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rit, in order to make him fome Amends, he would at times fend him a comfortable Message ; and Madam Ann too, at the King's Entreaty, after she had contributed all she could to ruin him, once sent the Cardinal a Present of a Tablet of Gold, that used to hang by her Side. This put Wolfey upon thinking, that some Service might be done him, through the Interpofition of this Lady; therefore he writ not only to her, but to Cromwell, and, in his Letter to that Gentleman, intreats him to follicit the King to be gracious unto him, and to practise so as that the Lady Ann might mediate for him. Cromwell, in Answer to the Cardinal's Letter, says, “Mr. Page delivered the Letter

to the Lady Ann, but there is yet no Answer : She gives kind Words, but will not promise to speak

to the King for you.” And, in another Letter to a third Person, Cromwell writes, “None dare speak

to the King on the Cardinals Part, for fear of “ Madam Ann's Displeasure.”

After he found himself deceived, The Cardinal reand that there was a further Intené fleets on his Disap

pointment. tion of depriving him of the Revenues of the Bishoprick of Winchester, the Cardinal said, God be my Judge, I never thought, and so I was assured at the making of my Submision, to depart from any of my Promotions for the Rigour of the Law ; for any Offence that can be attested against me deferveth no such Punishment, and so, trusting to the King's Goodness, I am come to this point. I hope his Grace will consider the same accordingly. I have had fair Words, but little comfortable Deeds. Those Noblemen did otherwise promise to me, upon their Honour, upon the Truft whereof I made the frank Gift of my whole Eftate. The Cardinal further hints in a Letter,

That, « when he submitted and made a free Gift of all " that he had to the King, which he did at the Per“ fuasion of divers Noblemen, it was promised him,

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" that the King would make an Order for the Payment
“ of his Debts, and Maintenance of his Eftate ; yet
“ now he is in great Want of Relief.”
Still receives

He still received frequent Messages
Messages from from the Court, but more of them af-
Court.

flicting than consolatory, his Enemies using all possible Artifices, having greatly reduced him, to crush him entirely. As the King had seized all his Estate and Effects, besides his Colleges both at Oxford and Ipswich, they laboured to prevail on him to convert these Colleges to some other Purpose, which was so sensible a Mortification to Wolsey, that he desires Cromwell to be a Friend to his Colleges, and not suffer the Lands, applied thereto, as well by the Pope's as the King's Afient, to be converted to profane

Uses. To this Cromwell answered, “As
Cromwell's
Letter to him. “ touching your Colleges the King is deter-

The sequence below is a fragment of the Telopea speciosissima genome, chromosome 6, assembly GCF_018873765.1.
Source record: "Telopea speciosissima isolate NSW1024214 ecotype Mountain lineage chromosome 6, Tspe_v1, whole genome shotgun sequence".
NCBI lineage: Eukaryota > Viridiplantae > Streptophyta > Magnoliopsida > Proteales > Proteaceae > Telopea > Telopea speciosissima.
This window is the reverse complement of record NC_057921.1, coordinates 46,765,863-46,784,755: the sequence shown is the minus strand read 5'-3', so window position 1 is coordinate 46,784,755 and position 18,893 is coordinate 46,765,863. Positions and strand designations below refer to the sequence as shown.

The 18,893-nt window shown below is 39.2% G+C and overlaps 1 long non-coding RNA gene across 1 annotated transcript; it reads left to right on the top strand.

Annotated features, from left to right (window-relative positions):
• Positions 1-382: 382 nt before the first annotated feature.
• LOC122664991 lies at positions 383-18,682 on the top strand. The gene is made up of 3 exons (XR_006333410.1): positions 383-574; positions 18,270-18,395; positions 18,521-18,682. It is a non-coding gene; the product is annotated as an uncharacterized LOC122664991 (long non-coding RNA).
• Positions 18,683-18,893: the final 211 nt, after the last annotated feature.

“ mined to diffolve them, and that new Offices should be found for all the Lands belonging

to them, to intitle his Highness thereto, which he had “ already drawn for that Purpose ; but whether his

Highness, after the Diffolution of them, means to revive them again, and found them in his own Name, I know not; wherefore I entreat your Grace

to be content, and let your Prince execute his Plea“ sure.” Wolsey, taking the Suppressing and Dismembering of his Colleges very heavily, again earnestly follicited Cromwell to endeavour to prevent the making void what had been authentically confirmed by the greateft Authority on Earth, saying, “ If such a Thing was “ done, it would be against the Laws of God and " Man.” And he did not stop here, for he wrote to the King on that Head, using these Expressions, “I hum

bly, and on my knees, recommend to your Grace's Charity and Goodness the poor College of Ox

ford:And ordered, that this Letter should be presented to the King by the Dean and Canons of the said College; but it appears, that, notwithstanding

these

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these Applications, the King dissolved the Colleges,
and that at Ipswich quite dropped, but the other the
King founded a new, as is before-mentioned.

The Cardinal in his Prosperity, at great The King sei-
Expence, caused his Tomb to be prepa- dinal's Tomb.
red, which not being finished before his
Adversity, Antonio Cavallory, a most exquisite Work-
man employed about it, writes thus to him, “ That for

gilding that Part of his Tomb, already done, being
“ the Half, he had laid out 380l. 13s. and there-
“fore desires to know his Pleasure, whether he meant to
“ have the rest of his Tomb perfected; because, if he
“ did not so mean, he desired the Cardinal's Leave, that
“ the Gilder might go Home to Antwerp, and that
“ the Carver might have the like Leave to return to

Italy.But, it seems, the King seized the * Tomb
likewise, which made the Cardinal afterwards desire
to have it restored to him, to the Intent that he might
order and dispose the same for his Burial, which is like-
ly, (said he) by reason of my Heaviness, to be shortly.
Yet it seems this Request was denied him, as well